“Saboteur” is told through the consciousness of Chiu Muguang, a university professor who is arrested and briefly kept in captivity, although the final paragraphs of the story are narrated from the point of view of Fenjin, Chiu’s former student. In a brief epilogue, an unidentified narrator makes clear the motives for Chiu’s strange behavior after his imprisonment.
As the story opens, Chiu and his new bride are having lunch on the last day of their honeymoon in the city of Muji, China. Chiu is looking forward to returning to his job in Harbin, especially because he is worried about having a relapse of hepatitis, a disease that left him debilitated several months earlier. As he and his bride finish their lunch, a police officer at a nearby table tosses tea on the couple. Chiu finds this action inexplicable and lodges a complaint. Instead of apologizing, the police officer arrests Chiu for disturbing the peace. Manhandled when he resists, Chiu is outraged, and as he departs with the police officer he asks his wife to contact someone at the university to bail him out of jail.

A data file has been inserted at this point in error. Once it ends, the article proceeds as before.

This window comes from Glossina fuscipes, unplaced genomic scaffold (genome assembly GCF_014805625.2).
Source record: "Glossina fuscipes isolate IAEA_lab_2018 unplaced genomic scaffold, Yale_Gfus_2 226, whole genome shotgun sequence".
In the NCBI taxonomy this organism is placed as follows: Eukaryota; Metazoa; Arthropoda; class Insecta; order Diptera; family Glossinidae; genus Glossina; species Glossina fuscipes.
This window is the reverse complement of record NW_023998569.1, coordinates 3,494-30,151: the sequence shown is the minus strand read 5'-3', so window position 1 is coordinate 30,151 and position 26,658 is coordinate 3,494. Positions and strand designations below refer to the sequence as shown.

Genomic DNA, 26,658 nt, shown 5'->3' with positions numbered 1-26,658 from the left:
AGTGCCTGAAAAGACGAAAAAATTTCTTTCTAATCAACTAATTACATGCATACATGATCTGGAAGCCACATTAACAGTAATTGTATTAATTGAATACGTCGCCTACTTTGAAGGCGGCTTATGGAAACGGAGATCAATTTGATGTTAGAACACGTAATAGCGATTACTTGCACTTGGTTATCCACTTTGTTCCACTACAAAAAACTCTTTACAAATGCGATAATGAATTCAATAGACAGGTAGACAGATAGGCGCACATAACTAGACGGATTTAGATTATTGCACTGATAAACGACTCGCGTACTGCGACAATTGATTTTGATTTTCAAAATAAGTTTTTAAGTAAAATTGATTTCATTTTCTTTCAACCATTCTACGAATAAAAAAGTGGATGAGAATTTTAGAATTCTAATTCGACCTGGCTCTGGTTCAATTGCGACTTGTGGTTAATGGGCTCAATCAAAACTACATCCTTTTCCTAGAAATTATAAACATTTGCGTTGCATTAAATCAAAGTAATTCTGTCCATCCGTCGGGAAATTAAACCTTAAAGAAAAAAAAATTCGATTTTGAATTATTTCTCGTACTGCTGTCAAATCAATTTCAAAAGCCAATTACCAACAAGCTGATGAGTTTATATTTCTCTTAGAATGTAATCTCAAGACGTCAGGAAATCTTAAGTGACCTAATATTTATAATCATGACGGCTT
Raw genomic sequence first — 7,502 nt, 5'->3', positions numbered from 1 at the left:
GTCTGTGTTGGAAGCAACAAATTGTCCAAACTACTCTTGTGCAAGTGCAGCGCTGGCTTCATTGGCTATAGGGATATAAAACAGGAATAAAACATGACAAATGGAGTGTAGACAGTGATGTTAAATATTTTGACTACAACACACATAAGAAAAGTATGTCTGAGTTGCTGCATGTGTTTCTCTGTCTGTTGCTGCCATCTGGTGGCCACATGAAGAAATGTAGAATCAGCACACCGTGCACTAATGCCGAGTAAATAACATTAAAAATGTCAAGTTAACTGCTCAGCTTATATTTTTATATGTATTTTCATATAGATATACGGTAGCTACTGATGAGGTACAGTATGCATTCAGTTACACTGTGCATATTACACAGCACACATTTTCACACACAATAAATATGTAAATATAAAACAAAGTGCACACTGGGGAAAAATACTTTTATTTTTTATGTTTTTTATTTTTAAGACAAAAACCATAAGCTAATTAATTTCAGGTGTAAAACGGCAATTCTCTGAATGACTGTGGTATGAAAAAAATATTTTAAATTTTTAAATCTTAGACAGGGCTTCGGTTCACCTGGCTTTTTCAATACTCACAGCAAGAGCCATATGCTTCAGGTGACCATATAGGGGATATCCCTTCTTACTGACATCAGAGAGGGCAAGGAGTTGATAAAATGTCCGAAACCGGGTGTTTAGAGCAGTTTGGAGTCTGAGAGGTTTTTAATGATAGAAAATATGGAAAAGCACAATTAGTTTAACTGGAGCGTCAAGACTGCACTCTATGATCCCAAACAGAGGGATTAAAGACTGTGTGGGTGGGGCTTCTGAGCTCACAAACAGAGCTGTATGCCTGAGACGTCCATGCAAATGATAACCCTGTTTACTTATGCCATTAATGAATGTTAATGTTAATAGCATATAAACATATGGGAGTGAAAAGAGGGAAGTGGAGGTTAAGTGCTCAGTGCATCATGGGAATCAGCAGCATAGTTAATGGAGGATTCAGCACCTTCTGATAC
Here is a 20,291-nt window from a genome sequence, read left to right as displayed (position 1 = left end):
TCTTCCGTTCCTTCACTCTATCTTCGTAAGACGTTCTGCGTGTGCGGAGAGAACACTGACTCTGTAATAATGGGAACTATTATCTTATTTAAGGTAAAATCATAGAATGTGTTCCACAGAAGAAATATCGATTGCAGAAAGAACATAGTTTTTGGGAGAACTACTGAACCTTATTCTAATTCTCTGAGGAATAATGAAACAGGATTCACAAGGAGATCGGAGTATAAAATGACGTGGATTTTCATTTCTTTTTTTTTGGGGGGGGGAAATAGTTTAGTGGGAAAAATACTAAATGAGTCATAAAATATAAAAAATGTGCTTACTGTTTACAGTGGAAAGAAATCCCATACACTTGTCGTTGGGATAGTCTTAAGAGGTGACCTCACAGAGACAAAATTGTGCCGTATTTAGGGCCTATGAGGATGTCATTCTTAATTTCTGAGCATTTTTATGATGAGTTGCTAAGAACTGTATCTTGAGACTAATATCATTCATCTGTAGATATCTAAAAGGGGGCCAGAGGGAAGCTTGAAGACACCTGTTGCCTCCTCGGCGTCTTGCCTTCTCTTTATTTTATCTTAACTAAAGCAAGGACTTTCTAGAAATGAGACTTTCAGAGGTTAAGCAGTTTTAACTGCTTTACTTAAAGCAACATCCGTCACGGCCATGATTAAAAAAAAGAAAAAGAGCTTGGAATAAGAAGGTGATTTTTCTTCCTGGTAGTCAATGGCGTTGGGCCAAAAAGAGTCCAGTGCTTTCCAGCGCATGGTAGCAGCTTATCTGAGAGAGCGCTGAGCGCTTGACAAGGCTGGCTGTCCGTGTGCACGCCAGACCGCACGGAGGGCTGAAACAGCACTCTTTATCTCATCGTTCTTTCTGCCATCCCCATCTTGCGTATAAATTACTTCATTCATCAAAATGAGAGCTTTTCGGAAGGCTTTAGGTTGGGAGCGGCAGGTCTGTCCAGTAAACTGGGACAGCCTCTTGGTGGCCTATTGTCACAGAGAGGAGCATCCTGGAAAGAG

Like the officer in the restaurant, the officers at the police station are unmoved by Chiu’s protests over what he believes has been a miscarriage of justice. They ignore his threats and toss him in a cell. Within hours, he is brought before the bureau chief, who possesses a thick dossier to support the police officer’s claim that Chiu has been disruptive and disrespectful. Chiu is astounded when he learns he is charged with sabotage and that his...
(The entire section is 636 words.)